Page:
by Ian MacAllen
The first time Tony rapes a woman, the violation is statutory. He is eighteen, she only fifteen, but both are otherwise consenting. They have sex in the back of his mother’s Ford Pinto while parked behind the elementary school they had both attended. A week later, he leaves for college and she starts going steady with the junior varsity quarterback. Neither thinks much about it again, although the woman briefly recalls the incident during a therapy session two decades later. She recalls his name, but his face is fuzzy. By then, several men have misused her, and her husband has done much worse. Her memory of Tony fades forever, shortly after the session.
The second woman is ten years older than Tony. He is in college when it happens and he brags to his fraternity brothers that he has fucked a cougar. As time passes, he realizes twenty-nine is not really so old. He is on during spring break. It begins in the pool of a not particularly nice motel on the west coast of Florida. He gets handsy with her at the bar.
Her month is bookended by weddings, and adding to her anxiety, for the first time in five years, she is single. Dating, it turns out, actually is as awful as her friends had claimed, and so she agrees to go upstairs to Tony’s hotel room out of loneliness. They kiss for a few minutes while his hands probe her body, but she is tired from the flight, from the tequila, from her career, from dating, and she mostly just wants to fall asleep next to a warm body. He persists. She relents because she has learned from exhausted experience it is faster to give in. In the morning, he offers her cab fare. She refuses the money. Without her consent, Tony sticks twenty dollars in her purse while she washes her face in the bathroom.
Tony realizes he might have crossed a line when he sleeps with a woman from his office. Neither is a subordinate to the other, but he treats her as if she is because he is a man who expects women to submit to him. They flirt regularly because he feels entitled to do so and because she has learned how much easier it is to flirt back than not. “Isn’t that why God gave us Rosé,” she jokes with her friends at happy hours although sometimes she cries on the subway.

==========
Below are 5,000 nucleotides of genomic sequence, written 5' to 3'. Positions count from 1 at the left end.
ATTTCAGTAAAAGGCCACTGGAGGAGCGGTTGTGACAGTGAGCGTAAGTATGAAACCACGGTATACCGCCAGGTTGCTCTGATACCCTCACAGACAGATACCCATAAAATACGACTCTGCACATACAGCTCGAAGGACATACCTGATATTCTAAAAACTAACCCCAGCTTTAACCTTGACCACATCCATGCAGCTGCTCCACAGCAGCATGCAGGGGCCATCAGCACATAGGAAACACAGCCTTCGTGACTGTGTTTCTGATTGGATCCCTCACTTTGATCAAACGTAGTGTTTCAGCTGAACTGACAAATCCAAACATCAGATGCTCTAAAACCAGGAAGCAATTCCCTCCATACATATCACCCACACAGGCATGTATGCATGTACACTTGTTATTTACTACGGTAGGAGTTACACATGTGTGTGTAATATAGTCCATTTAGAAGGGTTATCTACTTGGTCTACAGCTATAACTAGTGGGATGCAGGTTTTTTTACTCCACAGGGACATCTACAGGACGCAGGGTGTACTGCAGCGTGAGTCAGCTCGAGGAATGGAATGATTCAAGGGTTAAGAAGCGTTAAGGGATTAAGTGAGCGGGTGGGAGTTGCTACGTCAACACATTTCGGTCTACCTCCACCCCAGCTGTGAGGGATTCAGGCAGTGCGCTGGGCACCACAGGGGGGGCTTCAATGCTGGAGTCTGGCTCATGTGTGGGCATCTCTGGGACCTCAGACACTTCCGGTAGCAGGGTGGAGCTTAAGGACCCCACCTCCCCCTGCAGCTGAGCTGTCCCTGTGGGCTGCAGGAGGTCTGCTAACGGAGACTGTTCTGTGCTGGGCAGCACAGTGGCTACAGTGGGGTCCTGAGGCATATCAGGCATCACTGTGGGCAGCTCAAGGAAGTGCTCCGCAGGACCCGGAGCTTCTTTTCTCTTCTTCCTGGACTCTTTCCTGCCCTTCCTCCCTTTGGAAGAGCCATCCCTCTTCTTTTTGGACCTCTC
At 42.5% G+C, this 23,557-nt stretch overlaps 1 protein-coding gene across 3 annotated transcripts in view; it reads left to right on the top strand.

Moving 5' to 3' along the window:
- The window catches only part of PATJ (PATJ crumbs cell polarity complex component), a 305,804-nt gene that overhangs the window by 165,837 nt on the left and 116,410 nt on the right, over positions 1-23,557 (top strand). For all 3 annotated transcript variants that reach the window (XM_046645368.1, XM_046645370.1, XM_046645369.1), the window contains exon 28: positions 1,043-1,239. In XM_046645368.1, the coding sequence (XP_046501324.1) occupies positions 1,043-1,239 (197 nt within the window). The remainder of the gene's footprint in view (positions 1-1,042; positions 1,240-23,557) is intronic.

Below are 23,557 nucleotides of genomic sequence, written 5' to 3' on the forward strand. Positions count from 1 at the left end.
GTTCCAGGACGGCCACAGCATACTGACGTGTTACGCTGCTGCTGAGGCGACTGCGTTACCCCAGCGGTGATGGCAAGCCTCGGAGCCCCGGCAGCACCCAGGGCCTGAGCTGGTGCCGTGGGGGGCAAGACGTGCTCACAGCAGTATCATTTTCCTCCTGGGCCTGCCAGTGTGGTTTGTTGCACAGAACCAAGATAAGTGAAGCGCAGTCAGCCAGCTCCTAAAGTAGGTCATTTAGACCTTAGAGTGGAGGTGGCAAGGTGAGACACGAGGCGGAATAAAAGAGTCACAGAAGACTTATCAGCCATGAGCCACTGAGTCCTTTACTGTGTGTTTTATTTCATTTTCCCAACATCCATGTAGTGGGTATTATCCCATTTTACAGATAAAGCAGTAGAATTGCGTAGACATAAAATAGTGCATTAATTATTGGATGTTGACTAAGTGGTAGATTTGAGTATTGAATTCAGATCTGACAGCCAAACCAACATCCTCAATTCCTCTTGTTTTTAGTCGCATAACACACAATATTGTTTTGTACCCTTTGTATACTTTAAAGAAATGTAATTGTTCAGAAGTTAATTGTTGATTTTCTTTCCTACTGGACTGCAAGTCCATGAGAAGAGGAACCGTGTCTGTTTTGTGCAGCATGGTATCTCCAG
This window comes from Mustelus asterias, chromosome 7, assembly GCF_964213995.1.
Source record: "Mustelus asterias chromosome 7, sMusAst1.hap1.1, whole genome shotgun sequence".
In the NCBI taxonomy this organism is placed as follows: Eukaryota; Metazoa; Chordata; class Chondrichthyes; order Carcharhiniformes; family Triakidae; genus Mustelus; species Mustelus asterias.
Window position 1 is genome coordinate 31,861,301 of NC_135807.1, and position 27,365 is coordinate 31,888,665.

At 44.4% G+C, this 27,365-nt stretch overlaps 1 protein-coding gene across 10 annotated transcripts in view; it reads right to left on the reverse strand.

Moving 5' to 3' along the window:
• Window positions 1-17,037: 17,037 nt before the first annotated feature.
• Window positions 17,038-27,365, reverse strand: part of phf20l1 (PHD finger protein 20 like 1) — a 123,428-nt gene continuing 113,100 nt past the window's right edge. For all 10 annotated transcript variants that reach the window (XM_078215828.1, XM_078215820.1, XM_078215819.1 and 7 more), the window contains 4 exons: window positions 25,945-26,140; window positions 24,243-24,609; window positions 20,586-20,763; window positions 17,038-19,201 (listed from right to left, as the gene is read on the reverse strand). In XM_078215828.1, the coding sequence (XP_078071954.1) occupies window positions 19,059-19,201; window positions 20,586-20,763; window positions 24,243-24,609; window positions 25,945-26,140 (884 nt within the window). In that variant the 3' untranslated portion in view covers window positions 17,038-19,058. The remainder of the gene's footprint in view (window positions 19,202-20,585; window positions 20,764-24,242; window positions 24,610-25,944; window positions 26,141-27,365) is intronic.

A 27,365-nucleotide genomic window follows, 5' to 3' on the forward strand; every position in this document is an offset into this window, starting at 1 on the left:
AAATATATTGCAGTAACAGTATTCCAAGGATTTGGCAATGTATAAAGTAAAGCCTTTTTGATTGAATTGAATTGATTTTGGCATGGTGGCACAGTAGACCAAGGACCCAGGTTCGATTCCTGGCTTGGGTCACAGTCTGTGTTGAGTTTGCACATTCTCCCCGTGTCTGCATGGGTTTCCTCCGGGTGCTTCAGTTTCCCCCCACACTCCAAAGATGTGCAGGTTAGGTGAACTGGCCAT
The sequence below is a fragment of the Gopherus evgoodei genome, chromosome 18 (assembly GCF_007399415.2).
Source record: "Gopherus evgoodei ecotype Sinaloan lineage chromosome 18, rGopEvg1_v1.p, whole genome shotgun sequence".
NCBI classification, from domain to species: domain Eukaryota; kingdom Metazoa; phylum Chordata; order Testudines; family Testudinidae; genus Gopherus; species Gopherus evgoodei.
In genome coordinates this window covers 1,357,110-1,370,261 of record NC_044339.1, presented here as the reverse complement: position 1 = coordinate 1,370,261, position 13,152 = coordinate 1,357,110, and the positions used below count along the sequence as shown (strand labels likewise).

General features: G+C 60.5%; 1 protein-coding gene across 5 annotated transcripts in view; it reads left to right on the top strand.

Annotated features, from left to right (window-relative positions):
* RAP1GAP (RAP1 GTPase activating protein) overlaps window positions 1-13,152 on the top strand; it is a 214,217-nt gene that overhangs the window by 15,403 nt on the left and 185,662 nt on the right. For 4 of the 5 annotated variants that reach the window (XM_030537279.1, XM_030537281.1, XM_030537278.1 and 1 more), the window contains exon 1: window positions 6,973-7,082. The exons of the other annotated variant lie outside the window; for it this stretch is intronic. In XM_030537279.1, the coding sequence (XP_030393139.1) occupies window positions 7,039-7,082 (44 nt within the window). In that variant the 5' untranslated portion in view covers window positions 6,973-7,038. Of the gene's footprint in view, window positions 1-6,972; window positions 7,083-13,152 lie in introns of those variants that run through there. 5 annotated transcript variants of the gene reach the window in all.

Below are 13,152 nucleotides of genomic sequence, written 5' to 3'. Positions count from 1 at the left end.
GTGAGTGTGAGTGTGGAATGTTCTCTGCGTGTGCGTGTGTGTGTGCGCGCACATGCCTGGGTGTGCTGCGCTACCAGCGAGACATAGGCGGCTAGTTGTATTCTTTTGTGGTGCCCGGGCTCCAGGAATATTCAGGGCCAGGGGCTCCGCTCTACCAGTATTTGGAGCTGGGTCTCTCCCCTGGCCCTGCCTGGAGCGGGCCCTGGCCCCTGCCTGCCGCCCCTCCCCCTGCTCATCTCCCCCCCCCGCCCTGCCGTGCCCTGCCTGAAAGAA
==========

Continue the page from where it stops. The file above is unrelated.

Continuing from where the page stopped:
They have a two-day conference in Kansas City and on the second night she and Tony have a dinner on his expense account. They order cocktails and a glass of wine each. They make out for a few minutes before he slips his finger inside of her. His first thought is that she is wetter than his wife. She tells him to stop four times before he does, although not before his penis has been inside of her. He stops because he imagines his wife finding out. The woman is of course too afraid to say anything to Tony’s wife or even to the HR manager. She avoids him in the office. Tony attempts to tell her he would leave his wife if she would leave her husband. When he can’t find her, he sends her an email explaining his position. She cries on the subway. Six months later she takes a job in Cleveland.
Tony never rapes his wife, but only because she’ll do practically anything to please him. She even offers to let him fuck her in the ass, which he tries once but decides he dislikes. He won’t let her peg him because he says it makes him feel gay.